Thus far, most studies investigating factors that are associated with progression of UAE have been performed in subjects with type 1 or type 2 diabetes mellitus [19][22] Baseline UAE, male gender, blood pressure and HbA1c concentration were independently associated with progression of albuminuria in a cohort of Caucasian subjects with type 1 diabetes [21]. Similarly, in a Japanese cohort with subjects with type 2 diabetes under tight glycemic and blood pressure control, baseline UAE and systolic blood pressure were positively correlated with progression of UAE [22]. Only few studies investigated predictors of progressive albuminuria in non-diabetic populations. A recent analysis of the ONTARGET study that was performed in subjects at high risk for vascular disease (of which about two third was non-diabetic) showed with multivariable regression analysis, that an increase in systolic blood pressure and in heart rate and a fall in serum creatinine were associated with changes in UAE [11]. Another study performed in the Framingham Offspring Cohort baseline UAE, age, male gender, diabetes mellitus, smoking, and low LDL cholesterol were associated with incident microalbuminuria [23]. In general, these data are in line with our present findings obtained in a cohort of community dwelling subjects with only few diabetic patients included. Our data show that progressive albuminuria is also observed in non-diabetic subjects, and that the factors associated with progressive albuminuria in non-diabetics show great overlap with those in diabetics. Interestingly, the impact of having progressive albuminuria may also be comparable in non-diabetic and diabetic subjects. In non-diabetic subjects progressive albuminuria has also been shown to be associated with an increased risk for cardiovascular morbidity and mortality [11], [12], [24], and for the need for dialysis [11].

How could this score chart be implemented in clinical practice? This chart suggests that if someone has a modestly elevated UAE, even in absence of other renal risk factors, follow up of UAE may be indicated. The impact of baseline albuminuria is very strong when compared to the impact of the other predictors. The score chart shows the relative impact of the various factors. The scoring system will be of limited help in clinical assessment.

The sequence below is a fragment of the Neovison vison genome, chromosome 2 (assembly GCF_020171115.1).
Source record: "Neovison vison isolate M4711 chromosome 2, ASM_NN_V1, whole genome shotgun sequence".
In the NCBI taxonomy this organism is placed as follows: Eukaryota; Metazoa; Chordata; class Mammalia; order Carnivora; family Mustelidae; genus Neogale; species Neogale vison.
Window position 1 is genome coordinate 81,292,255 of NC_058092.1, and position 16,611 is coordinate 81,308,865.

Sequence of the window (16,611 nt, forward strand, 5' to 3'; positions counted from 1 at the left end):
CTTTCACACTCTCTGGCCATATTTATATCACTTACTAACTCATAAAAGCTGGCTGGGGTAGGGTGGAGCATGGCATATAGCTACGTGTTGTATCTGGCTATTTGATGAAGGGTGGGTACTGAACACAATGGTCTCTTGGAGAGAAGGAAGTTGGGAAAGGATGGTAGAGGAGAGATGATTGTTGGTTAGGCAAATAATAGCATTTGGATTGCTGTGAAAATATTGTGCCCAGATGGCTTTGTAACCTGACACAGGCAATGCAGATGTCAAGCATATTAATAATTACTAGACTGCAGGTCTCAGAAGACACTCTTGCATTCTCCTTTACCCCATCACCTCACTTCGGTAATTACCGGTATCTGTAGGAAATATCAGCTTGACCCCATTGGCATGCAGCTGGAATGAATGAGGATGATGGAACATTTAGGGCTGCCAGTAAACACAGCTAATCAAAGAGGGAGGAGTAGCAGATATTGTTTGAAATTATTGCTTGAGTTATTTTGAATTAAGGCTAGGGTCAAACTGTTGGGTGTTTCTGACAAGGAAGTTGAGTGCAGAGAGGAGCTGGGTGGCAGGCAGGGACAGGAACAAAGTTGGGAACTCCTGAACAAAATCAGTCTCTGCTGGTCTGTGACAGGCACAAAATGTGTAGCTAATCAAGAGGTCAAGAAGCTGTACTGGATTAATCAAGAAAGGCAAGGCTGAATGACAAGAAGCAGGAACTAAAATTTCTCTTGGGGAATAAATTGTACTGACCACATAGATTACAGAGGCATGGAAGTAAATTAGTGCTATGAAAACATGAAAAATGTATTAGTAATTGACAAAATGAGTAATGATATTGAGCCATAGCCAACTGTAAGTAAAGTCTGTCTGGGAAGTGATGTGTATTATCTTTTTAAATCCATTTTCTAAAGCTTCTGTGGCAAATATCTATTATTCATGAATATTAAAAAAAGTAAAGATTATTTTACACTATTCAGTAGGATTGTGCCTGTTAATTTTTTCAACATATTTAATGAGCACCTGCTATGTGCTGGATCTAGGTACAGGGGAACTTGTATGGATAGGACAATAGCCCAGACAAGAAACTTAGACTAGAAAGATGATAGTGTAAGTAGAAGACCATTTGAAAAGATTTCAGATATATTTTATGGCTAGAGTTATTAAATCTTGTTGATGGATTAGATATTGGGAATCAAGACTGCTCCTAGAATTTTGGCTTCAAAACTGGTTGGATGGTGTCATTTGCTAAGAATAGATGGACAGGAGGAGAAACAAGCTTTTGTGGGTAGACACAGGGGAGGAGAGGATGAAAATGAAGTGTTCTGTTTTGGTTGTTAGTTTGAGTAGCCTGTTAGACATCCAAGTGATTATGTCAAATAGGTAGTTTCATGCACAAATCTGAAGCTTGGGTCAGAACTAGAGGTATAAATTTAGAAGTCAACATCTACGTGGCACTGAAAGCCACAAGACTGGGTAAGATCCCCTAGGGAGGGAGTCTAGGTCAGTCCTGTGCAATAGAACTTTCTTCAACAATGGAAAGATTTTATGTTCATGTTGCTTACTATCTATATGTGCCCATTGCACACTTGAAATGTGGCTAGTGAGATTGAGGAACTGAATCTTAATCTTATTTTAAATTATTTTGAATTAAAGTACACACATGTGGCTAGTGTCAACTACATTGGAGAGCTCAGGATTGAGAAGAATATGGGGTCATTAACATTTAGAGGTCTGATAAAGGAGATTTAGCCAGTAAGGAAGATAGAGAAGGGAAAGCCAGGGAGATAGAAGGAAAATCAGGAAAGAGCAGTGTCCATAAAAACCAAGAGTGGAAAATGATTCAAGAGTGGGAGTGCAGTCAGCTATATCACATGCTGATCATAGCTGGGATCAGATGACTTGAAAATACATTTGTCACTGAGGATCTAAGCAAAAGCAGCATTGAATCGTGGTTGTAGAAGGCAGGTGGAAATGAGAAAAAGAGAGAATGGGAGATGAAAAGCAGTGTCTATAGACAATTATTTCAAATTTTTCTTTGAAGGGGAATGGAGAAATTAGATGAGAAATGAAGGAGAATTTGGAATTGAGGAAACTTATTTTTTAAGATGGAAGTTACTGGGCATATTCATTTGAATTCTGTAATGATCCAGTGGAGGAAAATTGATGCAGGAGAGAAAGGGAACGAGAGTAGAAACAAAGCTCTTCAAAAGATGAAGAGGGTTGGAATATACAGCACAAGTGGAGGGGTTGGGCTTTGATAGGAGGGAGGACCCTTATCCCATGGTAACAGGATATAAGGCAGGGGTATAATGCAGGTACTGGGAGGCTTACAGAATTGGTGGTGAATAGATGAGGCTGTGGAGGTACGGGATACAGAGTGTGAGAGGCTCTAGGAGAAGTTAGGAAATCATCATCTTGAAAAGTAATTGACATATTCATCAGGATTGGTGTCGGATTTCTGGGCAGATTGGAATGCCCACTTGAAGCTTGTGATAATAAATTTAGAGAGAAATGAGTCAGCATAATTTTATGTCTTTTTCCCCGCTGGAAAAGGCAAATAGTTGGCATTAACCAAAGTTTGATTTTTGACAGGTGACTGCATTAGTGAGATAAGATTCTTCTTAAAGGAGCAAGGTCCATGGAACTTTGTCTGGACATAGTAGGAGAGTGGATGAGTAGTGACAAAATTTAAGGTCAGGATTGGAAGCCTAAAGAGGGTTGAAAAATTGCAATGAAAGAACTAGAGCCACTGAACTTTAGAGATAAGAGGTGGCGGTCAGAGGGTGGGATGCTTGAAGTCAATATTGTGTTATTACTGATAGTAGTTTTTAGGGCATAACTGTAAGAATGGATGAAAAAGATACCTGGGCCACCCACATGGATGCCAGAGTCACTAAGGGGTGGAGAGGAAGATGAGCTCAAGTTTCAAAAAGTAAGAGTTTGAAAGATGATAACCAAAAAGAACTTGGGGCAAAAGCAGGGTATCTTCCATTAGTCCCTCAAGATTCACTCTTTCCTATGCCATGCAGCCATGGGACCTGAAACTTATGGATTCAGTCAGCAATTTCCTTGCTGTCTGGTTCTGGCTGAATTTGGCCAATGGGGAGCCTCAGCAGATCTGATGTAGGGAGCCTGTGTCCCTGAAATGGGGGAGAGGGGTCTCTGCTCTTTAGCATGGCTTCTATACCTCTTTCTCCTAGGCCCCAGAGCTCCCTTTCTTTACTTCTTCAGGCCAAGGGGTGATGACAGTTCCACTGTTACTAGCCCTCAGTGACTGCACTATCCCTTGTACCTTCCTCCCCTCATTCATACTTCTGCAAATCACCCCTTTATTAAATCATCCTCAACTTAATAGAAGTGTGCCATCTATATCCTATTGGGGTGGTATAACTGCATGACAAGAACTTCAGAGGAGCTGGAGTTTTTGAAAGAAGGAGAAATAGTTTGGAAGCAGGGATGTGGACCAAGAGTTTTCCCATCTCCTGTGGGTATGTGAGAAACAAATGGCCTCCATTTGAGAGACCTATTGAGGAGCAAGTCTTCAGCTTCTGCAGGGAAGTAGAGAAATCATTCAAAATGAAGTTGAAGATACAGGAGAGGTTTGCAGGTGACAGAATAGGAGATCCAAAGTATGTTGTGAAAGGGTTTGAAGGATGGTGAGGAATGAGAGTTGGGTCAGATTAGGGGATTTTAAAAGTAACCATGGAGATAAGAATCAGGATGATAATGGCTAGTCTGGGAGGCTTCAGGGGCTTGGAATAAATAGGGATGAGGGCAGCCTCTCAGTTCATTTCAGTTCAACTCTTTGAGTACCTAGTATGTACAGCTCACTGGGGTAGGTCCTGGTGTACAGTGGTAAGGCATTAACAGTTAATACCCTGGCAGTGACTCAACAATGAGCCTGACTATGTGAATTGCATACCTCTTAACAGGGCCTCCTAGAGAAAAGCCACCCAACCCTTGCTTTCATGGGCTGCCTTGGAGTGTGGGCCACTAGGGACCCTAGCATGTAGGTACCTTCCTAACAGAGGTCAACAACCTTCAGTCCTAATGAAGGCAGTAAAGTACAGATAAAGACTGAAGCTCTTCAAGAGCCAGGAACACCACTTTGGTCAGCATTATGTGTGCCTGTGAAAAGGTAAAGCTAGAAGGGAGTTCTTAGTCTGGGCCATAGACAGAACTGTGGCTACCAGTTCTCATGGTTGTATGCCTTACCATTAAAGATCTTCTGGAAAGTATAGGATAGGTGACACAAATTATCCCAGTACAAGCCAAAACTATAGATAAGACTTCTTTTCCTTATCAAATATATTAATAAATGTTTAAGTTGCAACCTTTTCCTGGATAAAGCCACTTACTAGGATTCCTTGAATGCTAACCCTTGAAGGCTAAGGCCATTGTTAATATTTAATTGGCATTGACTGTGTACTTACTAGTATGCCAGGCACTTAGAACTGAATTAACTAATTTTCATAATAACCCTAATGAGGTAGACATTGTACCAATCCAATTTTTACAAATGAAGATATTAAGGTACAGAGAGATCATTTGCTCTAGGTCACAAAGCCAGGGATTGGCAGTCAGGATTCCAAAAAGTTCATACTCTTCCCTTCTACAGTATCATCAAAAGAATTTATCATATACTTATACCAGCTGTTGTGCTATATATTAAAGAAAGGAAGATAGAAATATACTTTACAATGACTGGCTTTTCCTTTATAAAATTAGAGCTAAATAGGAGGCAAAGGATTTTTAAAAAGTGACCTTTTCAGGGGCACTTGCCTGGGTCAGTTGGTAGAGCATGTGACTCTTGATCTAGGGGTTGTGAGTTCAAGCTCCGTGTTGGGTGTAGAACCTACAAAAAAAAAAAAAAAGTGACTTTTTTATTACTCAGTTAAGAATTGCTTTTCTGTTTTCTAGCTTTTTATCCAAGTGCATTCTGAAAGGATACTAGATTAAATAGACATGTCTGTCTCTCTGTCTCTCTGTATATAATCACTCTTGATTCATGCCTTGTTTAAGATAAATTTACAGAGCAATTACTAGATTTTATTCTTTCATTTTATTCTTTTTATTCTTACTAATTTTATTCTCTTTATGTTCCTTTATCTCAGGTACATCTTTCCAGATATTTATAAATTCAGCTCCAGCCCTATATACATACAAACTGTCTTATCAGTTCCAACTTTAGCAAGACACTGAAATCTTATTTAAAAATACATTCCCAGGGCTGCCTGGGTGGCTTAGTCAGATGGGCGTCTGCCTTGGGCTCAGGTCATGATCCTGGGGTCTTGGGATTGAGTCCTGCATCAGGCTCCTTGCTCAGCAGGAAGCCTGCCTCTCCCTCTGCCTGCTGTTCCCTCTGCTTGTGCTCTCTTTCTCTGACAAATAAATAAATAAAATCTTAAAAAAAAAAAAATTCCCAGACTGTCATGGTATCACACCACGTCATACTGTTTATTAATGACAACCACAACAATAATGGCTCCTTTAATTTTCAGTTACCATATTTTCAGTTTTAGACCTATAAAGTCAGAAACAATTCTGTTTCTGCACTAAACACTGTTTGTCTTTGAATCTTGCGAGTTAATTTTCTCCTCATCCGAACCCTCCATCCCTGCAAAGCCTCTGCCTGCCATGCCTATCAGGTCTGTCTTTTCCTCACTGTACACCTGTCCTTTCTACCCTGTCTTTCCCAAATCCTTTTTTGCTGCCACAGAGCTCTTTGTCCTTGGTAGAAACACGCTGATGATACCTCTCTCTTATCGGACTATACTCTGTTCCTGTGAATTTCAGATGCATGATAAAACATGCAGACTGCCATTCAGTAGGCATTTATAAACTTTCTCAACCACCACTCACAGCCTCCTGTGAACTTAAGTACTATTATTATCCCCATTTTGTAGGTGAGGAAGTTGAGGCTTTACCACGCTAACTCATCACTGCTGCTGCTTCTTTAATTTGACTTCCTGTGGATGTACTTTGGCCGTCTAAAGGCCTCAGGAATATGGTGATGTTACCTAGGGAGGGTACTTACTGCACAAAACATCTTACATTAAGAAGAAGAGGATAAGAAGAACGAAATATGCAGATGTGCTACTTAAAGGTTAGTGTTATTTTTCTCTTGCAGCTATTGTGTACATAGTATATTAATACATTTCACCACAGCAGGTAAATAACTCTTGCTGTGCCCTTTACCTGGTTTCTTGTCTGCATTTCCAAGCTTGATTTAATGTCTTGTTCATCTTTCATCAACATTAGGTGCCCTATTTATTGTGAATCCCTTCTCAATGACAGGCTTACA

It is surprising that the predictive value of baseline UAE is that important that blood pressure, plasma glucose and changes in these covariates became only significant predictors of progressive albuminuria after omitting baseline UAE from the multivariable models. This finding can be of help for our understanding of the interaction between blood pressure, glucose and UAE. Traditionally, it was argued that elevated glucose and blood pressure are the driving forces for a rise in UAE. This concept was however challenged when it was shown in a population survey that the prevalence of microalbuminuria in subjects not known to have diabetes or hypertension is relatively high, being 6.6% [25]. In comparison, microalbuminuria was found in 11.5% of those known with hypertension, and in 16.4% of those known with diabetes [25]. Since in the general population there are far more subjects without diabetes mellitus or hypertension, than there are subjects with diabetes mellitus or hypertension, this implied that in the majority of microalbuminuric subjects microalbuminuria was not due to these risk factors [25]. In line with this observation, it was later shown that microalbuminuria is frequent not the result of diabetes mellitus or hypertension, but that microalbuminuria may also precede the onset of these risk factors [26][29]. Interestingly, it has recently been hypothesized that at birth one is endowed with a level of UAE, representing a vascular state that is determined genetically or due to in-utero environmental factors, and that this level of UAE may be associated with susceptibility to organ damage [30], [31]. This would explain why albuminuria is an independent predictor of cardiovascular and renal outcome, and new-onset hypertension and diabetes. Our present findings of a predominant role of baseline UAE to predict progressive albuminuria could be interpreted to support this hypothesis.